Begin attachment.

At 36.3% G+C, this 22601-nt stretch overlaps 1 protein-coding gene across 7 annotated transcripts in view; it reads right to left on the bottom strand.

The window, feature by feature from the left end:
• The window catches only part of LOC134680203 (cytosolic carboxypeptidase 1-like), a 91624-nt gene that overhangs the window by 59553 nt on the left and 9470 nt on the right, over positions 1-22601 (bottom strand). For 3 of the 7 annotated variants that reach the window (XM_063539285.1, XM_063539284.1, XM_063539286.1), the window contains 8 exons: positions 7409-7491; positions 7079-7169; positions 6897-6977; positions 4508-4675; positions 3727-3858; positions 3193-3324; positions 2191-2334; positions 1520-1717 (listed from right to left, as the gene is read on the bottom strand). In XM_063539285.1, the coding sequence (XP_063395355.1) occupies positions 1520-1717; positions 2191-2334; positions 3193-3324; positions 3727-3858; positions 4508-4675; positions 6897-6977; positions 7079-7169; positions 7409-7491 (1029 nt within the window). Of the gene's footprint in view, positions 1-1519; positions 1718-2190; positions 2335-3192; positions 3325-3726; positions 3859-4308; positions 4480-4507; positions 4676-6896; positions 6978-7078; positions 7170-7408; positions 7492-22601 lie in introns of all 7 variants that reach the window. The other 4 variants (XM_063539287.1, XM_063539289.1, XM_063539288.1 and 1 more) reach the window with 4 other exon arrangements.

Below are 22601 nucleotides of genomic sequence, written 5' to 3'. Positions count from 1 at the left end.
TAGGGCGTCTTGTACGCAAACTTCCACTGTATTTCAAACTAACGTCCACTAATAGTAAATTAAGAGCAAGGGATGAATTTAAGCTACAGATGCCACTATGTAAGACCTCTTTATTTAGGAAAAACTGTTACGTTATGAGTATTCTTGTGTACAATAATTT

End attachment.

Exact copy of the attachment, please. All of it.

At 36.3% G+C, this 22601-nt stretch overlaps 1 protein-coding gene across 7 annotated transcripts in view; it reads right to left on the bottom strand.

The window, feature by feature from the left end:
• The window catches only part of LOC134680203 (cytosolic carboxypeptidase 1-like), a 91624-nt gene that overhangs the window by 59553 nt on the left and 9470 nt on the right, over positions 1-22601 (bottom strand). For 3 of the 7 annotated variants that reach the window (XM_063539285.1, XM_063539284.1, XM_063539286.1), the window contains 8 exons: positions 7409-7491; positions 7079-7169; positions 6897-6977; positions 4508-4675; positions 3727-3858; positions 3193-3324; positions 2191-2334; positions 1520-1717 (listed from right to left, as the gene is read on the bottom strand). In XM_063539285.1, the coding sequence (XP_063395355.1) occupies positions 1520-1717; positions 2191-2334; positions 3193-3324; positions 3727-3858; positions 4508-4675; positions 6897-6977; positions 7079-7169; positions 7409-7491 (1029 nt within the window). Of the gene's footprint in view, positions 1-1519; positions 1718-2190; positions 2335-3192; positions 3325-3726; positions 3859-4308; positions 4480-4507; positions 4676-6896; positions 6978-7078; positions 7170-7408; positions 7492-22601 lie in introns of all 7 variants that reach the window. The other 4 variants (XM_063539287.1, XM_063539289.1, XM_063539288.1 and 1 more) reach the window with 4 other exon arrangements.

Below are 22601 nucleotides of genomic sequence, written 5' to 3'. Positions count from 1 at the left end.
TAGGGCGTCTTGTACGCAAACTTCCACTGTATTTCAAACTAACGTCCACTAATAGTAAATTAAGAGCAAGGGATGAATTTAAGCTACAGATGCCACTATGTAAGACCTCTTTATTTAGGAAAAACTGTTACGTTATGAGTATTCTTGTGTACAATAATTT